David Goode is a new addition to Development Seed and to the Drupal community. He’ll be working with us this summer until he goes off to college in the fall. I think we’ll be able to make him a full Drupal convert by then : )
One module that has frequently been put forward as a candidate for improvement in Drupal is the search module. Two reasons for this are its ranking system, which can be less than ideal, and its tendency to bog sites down and slow load times since it indexes and searches on the same SQL database that the site uses for all other operations. However, there is another option that’s available to Drupal users: Solr. Running on its own Java daemon, Solr is a well-established, fast, and powerful indexing and search implementation accessed over HTTP. What it isn’t is fully integrated with Drupal — yet.
There is a module — apachesolr — that’s being actively developed that presently supports using Solr for searching Drupal sites. However, because Solr’s search is independent of the usual SQL queries used by Drupal — and immune to the performance ramifications therein — the module doesn’t currently support the node access permissions system, and therefore returns blurbs of what could be restricted content. This extends to organic groups, where all content is returned in the search results even if the user is not a member of the associated group.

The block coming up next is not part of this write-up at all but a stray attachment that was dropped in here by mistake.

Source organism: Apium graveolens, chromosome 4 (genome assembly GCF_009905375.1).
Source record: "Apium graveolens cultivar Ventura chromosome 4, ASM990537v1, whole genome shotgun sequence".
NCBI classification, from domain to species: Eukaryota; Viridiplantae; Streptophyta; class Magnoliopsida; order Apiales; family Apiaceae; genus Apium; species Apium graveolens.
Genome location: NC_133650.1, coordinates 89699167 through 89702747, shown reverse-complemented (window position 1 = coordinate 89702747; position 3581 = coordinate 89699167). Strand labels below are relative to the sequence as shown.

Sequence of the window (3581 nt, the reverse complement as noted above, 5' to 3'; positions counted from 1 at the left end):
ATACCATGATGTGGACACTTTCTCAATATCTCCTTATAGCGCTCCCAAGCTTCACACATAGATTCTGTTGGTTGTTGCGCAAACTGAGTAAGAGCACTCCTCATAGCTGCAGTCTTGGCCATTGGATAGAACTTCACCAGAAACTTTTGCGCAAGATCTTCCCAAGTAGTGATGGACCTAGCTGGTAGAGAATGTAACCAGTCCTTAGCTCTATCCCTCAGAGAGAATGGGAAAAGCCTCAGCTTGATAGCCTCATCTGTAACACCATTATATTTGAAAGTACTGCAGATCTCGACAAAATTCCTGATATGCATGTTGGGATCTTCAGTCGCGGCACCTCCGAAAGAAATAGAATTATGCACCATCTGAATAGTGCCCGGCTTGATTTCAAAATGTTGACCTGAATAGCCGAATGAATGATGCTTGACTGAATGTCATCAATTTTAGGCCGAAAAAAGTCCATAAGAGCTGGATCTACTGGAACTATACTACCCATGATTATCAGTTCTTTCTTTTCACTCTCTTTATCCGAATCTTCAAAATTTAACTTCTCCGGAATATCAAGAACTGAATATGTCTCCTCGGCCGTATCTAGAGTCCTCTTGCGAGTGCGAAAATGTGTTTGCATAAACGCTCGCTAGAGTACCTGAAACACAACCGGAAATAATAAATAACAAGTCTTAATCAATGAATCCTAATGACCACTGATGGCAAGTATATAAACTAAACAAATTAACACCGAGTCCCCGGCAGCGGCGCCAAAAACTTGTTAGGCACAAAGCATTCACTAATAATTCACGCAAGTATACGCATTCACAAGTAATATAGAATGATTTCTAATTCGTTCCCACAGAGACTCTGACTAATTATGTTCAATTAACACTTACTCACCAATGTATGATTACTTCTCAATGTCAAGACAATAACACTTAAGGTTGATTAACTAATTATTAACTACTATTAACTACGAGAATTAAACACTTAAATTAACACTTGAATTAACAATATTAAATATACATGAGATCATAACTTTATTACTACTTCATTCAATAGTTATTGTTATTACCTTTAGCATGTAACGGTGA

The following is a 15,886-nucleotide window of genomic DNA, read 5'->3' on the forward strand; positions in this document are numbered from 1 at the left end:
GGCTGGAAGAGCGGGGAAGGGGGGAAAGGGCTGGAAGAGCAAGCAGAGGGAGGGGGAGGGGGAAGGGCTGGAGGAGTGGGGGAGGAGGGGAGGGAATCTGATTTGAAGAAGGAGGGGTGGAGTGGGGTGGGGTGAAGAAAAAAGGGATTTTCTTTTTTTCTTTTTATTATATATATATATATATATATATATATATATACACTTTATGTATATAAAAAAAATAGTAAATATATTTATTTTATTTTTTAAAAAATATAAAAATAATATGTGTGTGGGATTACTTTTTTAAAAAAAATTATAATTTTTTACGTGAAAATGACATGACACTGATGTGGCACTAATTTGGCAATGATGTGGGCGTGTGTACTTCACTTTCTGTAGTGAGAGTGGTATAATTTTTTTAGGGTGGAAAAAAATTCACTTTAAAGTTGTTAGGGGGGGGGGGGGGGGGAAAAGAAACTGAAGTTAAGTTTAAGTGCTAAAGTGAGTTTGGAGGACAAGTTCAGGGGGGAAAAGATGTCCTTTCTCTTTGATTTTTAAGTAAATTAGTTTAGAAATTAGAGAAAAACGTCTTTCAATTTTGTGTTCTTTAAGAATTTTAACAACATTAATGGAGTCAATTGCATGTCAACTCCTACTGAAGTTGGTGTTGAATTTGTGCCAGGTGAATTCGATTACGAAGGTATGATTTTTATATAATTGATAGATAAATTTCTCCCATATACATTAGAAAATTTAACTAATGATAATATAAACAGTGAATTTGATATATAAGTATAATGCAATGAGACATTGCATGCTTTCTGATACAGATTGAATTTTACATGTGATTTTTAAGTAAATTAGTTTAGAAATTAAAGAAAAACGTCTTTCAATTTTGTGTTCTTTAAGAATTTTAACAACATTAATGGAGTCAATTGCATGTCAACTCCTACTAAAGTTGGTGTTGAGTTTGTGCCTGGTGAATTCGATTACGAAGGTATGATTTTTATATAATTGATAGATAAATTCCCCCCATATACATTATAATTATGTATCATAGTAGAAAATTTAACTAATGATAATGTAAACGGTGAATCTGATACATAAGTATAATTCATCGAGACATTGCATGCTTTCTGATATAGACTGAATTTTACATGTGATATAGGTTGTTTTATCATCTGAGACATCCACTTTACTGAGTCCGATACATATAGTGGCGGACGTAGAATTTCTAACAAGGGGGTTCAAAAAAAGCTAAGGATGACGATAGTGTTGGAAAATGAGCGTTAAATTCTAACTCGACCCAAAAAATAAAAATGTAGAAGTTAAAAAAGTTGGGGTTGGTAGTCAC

Happily, we have just finished a module that implements basic group access privileges for Drupal search with Solr. Running as a secure filtering layer between the apachesolr module and the user, it instructs Solr to index and internally filter its returns by group. Users can either receive results from a single group to which they are subscribed, which is useful for specific searching within a larger site, or view returns from all their subscribed groups as well as non-grouped content.
Although the module does not support node-by-node access controls and errs on the side of security with public/private group nodes, this fundamental group filtering implementation is what’s needed on many of our current projects — many of which are community portals with private and public space. We think other Drupal administrators will find it useful as well, so we’ve submitted it for inclusion in future distributions of apachesolr. For further information or to download our apachesolr_og module, please visit the apachesolr issue queue on Drupal.org.
If you’re interested in where Drupal + Solr integration is going, keep an eye on this year’s Google Summer of Code project: Improving the Apache Solr Search Integration module.